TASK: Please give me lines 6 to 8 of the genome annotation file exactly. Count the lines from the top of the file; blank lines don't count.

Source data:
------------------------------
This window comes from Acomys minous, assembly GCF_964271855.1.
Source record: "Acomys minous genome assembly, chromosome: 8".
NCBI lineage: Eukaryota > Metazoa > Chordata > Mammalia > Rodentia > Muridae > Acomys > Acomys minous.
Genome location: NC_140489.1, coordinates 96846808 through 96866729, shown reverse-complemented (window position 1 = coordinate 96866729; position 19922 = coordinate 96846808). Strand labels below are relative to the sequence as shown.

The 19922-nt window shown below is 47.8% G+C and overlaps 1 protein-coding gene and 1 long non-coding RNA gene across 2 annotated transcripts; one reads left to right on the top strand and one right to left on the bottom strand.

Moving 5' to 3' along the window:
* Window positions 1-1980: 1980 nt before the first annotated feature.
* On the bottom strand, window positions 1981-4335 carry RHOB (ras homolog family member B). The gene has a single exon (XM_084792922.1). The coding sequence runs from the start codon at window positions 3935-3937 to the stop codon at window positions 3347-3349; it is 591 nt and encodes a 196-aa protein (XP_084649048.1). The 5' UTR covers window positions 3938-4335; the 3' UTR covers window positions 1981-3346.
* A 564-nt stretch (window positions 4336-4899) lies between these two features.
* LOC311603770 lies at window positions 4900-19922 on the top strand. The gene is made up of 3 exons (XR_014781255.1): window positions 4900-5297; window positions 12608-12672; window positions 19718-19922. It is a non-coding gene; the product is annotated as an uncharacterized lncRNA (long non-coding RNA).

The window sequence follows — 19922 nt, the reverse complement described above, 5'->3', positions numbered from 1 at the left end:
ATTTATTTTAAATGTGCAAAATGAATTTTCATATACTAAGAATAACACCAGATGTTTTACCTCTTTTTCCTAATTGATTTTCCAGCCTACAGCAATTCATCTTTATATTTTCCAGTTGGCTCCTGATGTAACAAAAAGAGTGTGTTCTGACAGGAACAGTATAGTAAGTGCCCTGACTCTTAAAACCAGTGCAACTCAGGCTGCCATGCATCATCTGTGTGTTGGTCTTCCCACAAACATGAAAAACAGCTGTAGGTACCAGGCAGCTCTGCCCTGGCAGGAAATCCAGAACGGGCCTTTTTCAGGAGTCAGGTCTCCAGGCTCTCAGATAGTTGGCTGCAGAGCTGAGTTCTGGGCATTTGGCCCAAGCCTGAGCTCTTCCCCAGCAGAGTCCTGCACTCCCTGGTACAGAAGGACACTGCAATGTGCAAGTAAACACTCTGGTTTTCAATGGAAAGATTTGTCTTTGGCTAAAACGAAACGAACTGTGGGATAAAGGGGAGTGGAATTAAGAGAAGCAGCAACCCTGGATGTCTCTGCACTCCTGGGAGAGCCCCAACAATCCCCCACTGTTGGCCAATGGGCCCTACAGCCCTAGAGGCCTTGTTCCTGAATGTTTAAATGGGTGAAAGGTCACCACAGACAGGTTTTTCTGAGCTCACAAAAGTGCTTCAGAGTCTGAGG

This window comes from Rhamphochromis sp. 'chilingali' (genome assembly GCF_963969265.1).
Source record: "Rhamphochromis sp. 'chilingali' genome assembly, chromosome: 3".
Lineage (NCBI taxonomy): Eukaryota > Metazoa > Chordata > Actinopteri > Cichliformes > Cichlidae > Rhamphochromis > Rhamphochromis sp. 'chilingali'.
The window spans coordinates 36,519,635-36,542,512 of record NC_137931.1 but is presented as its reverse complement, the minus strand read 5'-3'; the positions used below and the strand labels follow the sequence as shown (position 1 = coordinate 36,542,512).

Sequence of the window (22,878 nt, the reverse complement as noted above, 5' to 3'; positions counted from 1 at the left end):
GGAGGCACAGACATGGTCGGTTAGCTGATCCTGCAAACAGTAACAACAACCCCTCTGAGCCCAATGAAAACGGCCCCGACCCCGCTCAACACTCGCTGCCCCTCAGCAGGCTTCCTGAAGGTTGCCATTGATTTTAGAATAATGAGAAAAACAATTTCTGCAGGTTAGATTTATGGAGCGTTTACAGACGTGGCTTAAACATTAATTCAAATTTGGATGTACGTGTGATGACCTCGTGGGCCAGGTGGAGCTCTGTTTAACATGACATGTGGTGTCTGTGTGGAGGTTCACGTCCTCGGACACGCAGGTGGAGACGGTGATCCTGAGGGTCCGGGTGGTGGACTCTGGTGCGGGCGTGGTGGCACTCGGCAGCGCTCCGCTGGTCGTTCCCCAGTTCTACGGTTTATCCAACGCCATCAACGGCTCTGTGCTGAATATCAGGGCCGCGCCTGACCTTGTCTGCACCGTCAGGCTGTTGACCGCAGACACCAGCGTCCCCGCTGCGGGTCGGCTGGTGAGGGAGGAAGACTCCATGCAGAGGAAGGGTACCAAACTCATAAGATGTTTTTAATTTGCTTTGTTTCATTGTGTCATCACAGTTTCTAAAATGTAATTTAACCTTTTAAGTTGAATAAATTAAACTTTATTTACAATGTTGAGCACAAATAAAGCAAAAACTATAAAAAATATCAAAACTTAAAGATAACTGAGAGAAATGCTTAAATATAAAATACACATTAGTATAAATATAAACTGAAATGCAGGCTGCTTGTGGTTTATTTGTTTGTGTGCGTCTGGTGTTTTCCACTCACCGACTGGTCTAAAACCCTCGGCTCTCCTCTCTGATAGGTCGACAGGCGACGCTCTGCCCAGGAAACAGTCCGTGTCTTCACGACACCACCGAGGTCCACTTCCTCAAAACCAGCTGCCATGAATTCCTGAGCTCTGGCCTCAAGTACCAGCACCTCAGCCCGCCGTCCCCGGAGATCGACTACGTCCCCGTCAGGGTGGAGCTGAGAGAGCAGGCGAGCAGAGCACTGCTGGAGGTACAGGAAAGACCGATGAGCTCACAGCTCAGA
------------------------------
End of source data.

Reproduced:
Moving 5' to 3' along the window:
* Window positions 1-1980: 1980 nt before the first annotated feature.
* On the bottom strand, window positions 1981-4335 carry RHOB (ras homolog family member B). The gene has a single exon (XM_084792922.1). The coding sequence runs from the start codon at window positions 3935-3937 to the stop codon at window positions 3347-3349; it is 591 nt and encodes a 196-aa protein (XP_084649048.1). The 5' UTR covers window positions 3938-4335; the 3' UTR covers window positions 1981-3346.